We talk about this almost all night. As I mentioned, we only got masks a couple of days ago, and although everyone is masked-up today, there's still been too many breaks in our virtual chain of safety to erase our fears, and more the rub, that inconsistency and carelessness is being brandished by some as a badge of pride in self, like the virus was some sort of personal fight that can be fought and won solely through the power of will (or political ideology).

There's a glaring political tinge to the ones openly defying the protections offered and mandated against infection in the store. To a person, the ones in the store resisting (and in some cases, still refusing to mask-up) are low-information, self-identified conservatives who are, no doubt, following the lead of the evolutionarily-deficient politicians and pundits who have adopted this earth-shattering denial that threatens all of us in this crisis with their ignorant flaunting of basic rules and protections.

Indeed, the level of their ignorance can be traced to their deliberate refusal to acknowledge *facts* about the dangers their inaction and negligence can pose to themselves and the people who surround them. Simply put, if you're a staunch follower of republican politics, you are ostensibly the danger all of us sheltering ourselves against this virus fear.

In fact, the actual manager of the store has openly lamented about the 'senior' hour afforded twice a week in the early morning for older folks at-risk to avoid the regular crowds as 'discriminating,' worrying out loud about 'what if we said blacks could come shop early.' Yeah, he's a winner. He also complained to one dept. manager that the entire virus event was a 'hoax,' causing that associate to read him the riot act about a family member who had actually died from the coronavirus.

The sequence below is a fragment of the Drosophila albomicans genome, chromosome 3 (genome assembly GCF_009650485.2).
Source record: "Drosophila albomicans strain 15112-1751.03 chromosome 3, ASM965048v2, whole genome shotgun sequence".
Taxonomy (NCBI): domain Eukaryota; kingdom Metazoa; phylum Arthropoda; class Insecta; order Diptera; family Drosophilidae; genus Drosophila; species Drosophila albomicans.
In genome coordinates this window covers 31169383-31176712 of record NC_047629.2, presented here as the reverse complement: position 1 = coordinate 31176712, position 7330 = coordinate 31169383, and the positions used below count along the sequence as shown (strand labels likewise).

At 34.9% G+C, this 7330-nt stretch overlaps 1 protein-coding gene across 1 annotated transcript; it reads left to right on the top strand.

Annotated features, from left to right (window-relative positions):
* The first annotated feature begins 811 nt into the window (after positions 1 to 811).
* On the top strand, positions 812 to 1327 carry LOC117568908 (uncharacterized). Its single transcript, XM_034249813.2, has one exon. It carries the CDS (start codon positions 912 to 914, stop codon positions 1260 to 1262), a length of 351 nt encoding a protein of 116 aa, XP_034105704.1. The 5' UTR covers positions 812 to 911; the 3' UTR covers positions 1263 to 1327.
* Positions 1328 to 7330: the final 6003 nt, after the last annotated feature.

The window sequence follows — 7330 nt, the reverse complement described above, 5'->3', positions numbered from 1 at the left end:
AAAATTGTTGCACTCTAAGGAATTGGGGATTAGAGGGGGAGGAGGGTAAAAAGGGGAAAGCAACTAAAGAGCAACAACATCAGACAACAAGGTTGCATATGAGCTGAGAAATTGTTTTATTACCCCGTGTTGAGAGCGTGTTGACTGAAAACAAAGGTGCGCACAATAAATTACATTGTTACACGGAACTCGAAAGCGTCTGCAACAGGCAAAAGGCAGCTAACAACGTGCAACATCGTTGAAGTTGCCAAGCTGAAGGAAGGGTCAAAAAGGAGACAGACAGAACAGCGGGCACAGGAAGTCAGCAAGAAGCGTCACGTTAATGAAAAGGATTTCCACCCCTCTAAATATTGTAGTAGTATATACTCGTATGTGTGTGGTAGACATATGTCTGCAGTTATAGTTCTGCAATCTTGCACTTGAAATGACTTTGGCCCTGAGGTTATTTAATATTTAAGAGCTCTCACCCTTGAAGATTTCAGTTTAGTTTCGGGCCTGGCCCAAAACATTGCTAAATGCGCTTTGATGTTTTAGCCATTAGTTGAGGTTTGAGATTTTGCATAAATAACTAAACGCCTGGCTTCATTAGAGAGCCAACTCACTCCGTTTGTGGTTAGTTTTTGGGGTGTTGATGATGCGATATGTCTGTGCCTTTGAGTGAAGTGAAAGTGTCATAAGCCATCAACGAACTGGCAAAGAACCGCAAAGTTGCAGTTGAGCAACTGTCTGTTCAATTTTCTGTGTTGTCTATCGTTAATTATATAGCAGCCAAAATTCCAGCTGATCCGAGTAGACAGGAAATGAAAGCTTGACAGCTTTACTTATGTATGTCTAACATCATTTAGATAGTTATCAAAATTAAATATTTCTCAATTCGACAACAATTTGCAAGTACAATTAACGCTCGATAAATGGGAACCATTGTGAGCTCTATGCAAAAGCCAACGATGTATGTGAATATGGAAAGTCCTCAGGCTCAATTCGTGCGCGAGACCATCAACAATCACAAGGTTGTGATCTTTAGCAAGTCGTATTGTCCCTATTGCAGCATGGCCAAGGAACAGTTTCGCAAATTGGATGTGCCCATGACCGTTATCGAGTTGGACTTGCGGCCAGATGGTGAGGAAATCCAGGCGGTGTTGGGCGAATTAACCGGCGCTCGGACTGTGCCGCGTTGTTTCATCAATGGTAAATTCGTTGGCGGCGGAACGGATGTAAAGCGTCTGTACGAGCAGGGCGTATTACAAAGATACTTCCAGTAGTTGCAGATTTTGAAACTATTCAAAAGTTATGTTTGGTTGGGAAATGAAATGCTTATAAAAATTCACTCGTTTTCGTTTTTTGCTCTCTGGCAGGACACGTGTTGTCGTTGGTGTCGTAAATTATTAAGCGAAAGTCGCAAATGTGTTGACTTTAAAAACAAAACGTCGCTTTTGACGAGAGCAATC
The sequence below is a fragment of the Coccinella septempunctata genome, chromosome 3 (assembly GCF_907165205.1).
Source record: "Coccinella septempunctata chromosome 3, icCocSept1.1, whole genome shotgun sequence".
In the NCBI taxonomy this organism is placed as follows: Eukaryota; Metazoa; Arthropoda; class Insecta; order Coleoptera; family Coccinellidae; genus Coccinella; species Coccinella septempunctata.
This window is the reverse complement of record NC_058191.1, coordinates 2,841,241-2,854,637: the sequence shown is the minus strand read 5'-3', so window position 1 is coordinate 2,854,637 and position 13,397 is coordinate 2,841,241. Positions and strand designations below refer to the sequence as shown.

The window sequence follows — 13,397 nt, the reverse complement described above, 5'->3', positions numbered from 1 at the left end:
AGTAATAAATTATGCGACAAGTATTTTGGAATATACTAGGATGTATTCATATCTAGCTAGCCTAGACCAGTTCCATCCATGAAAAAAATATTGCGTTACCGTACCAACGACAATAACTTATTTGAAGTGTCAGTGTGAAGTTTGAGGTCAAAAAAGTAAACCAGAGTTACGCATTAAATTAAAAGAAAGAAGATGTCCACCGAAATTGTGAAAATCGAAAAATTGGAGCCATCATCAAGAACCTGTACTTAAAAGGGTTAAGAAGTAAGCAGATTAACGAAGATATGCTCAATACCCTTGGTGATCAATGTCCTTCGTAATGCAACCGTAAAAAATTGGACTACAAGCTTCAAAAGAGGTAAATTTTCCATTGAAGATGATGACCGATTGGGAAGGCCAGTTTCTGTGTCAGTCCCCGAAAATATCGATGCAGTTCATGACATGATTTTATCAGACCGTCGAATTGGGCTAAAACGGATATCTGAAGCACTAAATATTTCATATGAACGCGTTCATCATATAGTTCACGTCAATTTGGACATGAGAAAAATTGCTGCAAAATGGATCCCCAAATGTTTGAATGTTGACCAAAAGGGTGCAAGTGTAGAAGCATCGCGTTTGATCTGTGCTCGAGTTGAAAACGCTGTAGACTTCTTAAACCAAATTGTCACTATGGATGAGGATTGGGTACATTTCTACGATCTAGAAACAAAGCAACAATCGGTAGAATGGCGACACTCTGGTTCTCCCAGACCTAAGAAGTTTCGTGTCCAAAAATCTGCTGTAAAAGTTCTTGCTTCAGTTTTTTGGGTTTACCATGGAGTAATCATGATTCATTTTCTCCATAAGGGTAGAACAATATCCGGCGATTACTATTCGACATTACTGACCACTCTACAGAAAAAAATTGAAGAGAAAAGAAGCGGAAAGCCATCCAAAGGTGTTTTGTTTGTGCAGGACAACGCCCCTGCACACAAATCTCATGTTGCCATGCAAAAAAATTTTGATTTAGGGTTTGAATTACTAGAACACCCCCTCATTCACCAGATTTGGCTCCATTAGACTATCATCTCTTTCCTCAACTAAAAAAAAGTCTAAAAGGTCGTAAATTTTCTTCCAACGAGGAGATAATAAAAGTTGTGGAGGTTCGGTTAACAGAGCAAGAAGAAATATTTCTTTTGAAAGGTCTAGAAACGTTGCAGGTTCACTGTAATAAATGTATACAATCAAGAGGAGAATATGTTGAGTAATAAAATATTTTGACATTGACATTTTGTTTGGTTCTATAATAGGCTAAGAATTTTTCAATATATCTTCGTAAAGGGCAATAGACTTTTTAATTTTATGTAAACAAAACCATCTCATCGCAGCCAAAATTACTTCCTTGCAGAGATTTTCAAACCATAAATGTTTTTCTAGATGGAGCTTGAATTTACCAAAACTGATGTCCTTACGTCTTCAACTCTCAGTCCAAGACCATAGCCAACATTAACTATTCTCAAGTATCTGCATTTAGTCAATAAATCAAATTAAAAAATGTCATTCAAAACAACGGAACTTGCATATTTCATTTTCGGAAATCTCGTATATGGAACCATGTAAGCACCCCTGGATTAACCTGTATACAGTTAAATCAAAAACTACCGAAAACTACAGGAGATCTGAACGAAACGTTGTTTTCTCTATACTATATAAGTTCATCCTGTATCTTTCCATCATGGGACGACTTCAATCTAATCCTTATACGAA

Having folks in charge who follow the political chicanery of the republican party like cult-members has been one of the most insidious challenges we've faced in confronting the risks. It's my opinion that those people should be avoided like the plague, seriously. Is there anything more confounding than someone who gets their info from Trump, or one of the republican mouthpieces, in a position to direct of affect the health and safety of others?

It's literally been one of the most infuriating things about what we're facing. Idiocracy reigns in American today, and we're not going to get a handle on this crisis unless we get control over these misinformed (and misinforming) demagogues trying to hold onto their dominance over the nation. We are almost undone by their aggressive ignorance.

So goes the virus war here in Md.. It was a relief to see our governor finally mask-up, but you just know that if this republican is suddenly taking precautions they resisted for weeks, then there's something really bad coming down the pike, not to mention all of the danger they have ignored in the critical days lost politicking the virus.

None of the four members of my family in my home can afford to shelter-in-place to the extent that most of the community has for about a month now. Three of us work retail and two of us work grocery. Going to work literally feels like going into a war zone for us all, every time a bit more fearful than the last. Not the vulnerability and fear health workers must experience in every waking hour, but still palatable anxiety about the dangers and risks from this invisible, opportunistic assailant; for ourselves, and for others. I'm a bit more hopeful, but still fearful that the worst is yet to come.